It can't have lasted more than half an hour: and I was weeping at the briefness of it, of the loss of that confident person, that happy actor who loved what she was doing and felt so at home doing it...

She was destroyed by the bullying at that terrible place, and the profound fear it instilled in me.

And then I remembered a boy called Bull who was the constant butt of the most vicious bullying all the time he was at school. And I never really helped him or befriended him because I was so afraid.

I felt such acute sorrow for him, and such remorse because I did not help.

There was nothing much else I could do this morning, really, but weep, and I struggled reluctantly out to the lunchtime meditation group.

I'm so glad I did, because when it came to the walking meditation Jon told us something that happened to him at Plum Village. How a particularly lovely monk suggested to them that they take someone with them in their imagination as they walked.

So i took Bull, not even knowing his christian name, gently round the church twice.

Dear man. I hope his life was not altogether ruined and he has found some happiness.


Monday, May 04, 2009

4th May
Spent the afternoon in the technical rehearsal for "Leave to Remain", which opens in Thursday.

As a writer, I always find the tech a bit dull. Obviously, because there's no role for the writer at all. And I always feel so deeply illiterate visually. So I tend to avoid them.

But as a performer, it's such a different thing. You can relax, in a strange kind of way, while others look after things. And there's a kind of pleasure in that.

And try to get back at home in the script that suddenly feels so unfamiliar all over again in these new surroundings.

We are blessed to have Charlie Nowolskielski, of Theatre Alba, designing the lights. There is something very comforting about his passionate presence, his fierce desire to have the stage looking its best.

And the stage does, in fact, look gorgeous.

All we paid for were the tea lights... someone was interviewing me over the phone this morning to compile a profile of me for Creative Scotland. These are the people organising the business course me and Suzanne are attending, that have us thiunking about cash flows and profit margins.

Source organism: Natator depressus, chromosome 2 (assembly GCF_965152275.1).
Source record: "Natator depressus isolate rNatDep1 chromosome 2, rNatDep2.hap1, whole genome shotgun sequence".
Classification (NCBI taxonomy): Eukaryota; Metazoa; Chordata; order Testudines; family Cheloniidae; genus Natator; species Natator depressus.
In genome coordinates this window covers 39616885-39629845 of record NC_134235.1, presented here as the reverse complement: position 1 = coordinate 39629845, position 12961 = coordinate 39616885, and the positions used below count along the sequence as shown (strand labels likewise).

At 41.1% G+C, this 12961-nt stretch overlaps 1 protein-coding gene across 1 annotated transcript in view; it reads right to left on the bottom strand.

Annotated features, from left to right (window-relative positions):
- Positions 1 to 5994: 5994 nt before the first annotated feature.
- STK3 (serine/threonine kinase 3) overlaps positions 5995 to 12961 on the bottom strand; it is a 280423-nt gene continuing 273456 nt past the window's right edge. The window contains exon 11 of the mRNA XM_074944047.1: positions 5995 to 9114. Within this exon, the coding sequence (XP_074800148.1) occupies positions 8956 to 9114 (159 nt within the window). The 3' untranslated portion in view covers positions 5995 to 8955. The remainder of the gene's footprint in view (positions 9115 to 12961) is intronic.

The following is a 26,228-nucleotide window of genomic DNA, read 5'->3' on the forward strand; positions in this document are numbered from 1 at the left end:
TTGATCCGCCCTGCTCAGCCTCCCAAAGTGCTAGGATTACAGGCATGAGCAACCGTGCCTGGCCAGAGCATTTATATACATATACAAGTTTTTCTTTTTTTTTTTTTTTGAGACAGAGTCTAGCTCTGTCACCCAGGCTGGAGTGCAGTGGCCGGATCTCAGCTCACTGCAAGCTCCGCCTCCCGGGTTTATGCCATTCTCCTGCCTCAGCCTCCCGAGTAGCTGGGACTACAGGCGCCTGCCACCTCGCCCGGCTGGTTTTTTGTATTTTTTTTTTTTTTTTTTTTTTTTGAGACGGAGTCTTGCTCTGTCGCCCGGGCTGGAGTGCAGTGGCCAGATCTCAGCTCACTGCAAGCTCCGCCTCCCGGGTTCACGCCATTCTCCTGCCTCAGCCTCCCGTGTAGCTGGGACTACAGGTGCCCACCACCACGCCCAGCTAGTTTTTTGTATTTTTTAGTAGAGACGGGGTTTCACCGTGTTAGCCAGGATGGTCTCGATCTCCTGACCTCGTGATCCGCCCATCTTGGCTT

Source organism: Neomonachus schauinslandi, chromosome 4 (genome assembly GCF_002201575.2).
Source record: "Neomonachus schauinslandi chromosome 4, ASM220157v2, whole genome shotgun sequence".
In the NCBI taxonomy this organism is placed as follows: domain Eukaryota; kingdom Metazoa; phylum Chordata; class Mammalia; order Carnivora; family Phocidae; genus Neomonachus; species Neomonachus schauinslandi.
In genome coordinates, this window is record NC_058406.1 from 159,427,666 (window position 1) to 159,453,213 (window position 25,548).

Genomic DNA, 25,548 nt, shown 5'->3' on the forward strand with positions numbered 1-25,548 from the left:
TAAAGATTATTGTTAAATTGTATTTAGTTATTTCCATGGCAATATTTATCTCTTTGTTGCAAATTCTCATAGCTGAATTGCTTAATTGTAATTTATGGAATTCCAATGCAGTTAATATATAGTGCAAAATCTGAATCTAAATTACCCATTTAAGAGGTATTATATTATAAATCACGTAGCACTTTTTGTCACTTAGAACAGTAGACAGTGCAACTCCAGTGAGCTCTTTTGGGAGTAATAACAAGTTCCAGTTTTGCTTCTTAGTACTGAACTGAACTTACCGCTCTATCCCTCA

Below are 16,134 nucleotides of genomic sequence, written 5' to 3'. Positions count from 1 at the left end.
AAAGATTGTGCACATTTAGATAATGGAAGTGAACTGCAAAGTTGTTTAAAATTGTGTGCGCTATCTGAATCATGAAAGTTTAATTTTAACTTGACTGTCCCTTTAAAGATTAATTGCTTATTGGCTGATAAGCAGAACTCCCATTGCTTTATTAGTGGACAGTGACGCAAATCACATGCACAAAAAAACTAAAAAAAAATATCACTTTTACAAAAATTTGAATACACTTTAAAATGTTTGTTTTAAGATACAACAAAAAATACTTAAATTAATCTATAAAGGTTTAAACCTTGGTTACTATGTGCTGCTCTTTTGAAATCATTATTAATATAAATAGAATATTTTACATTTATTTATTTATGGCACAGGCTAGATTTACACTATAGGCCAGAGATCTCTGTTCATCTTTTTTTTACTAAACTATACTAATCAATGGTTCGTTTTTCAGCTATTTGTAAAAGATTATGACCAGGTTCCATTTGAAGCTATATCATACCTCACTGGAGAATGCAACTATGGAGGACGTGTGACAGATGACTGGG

I thought this morning we were clearly a model company in terms of cutting costs: spending nothing on a director, nothing on design, nothing on costume, nothing on the set.. and performing, book in hand to cut down on rehearsal time.

But we'd still have to fill the theatre at £20 a ticket for at least a fortnight to have any hope of recouping the costs of our labour.

The interview went well; the journalist seemed a lovely person, really well informed, up on this blog and the website, full of admiration for what I have achieved.

And then a little later this morning along came someone else, again really positive about what i am doing, willing to help set up more writing groups.

And on saturday a really lovely young woman appeared to give me a makeover, of all things, for a lovely photographer coming to do head shots of me for an interview carried out last week by two, and I need a synonym for lovely at this moment, young women wishing to interview me. Because they, too, are really impressed by all I am and what i have achieved.

This is all wonderful and gratifying, of course, but a bit of me, fortified by old habits of (what? modesty? self-depreciation?) makes me quite surprised and even suspicious of it all.

It's as if many years of guarding myself against disappointment has left me unable to appreciate success...

And I found myself wondering, as I walked up the High St. to the theatre for rehearsal, why it is people seem to be noticing me all of a sudden.

In a bad way, as well as a good: yesterday on the way back from church another someone in a group outside a pub said "Excuse me" very loudly to me as I passed.

And suddenly I couldn't bear to have it pointed out to me yet again that I'm a "bloke" and so walked on.

This kind of thing hasn't happened to me for years, and I don't understand why it's starting again. Do I look different? Is there something in the air?

And I felt cross this morning, walking up to rehearsal, to find myself feeling wary and guarded as groups of people approached me. Reflecting, a little ruefully, on all the years when I was younger and so desperately longed to be invisible.

I've obviously made a very bad job of that...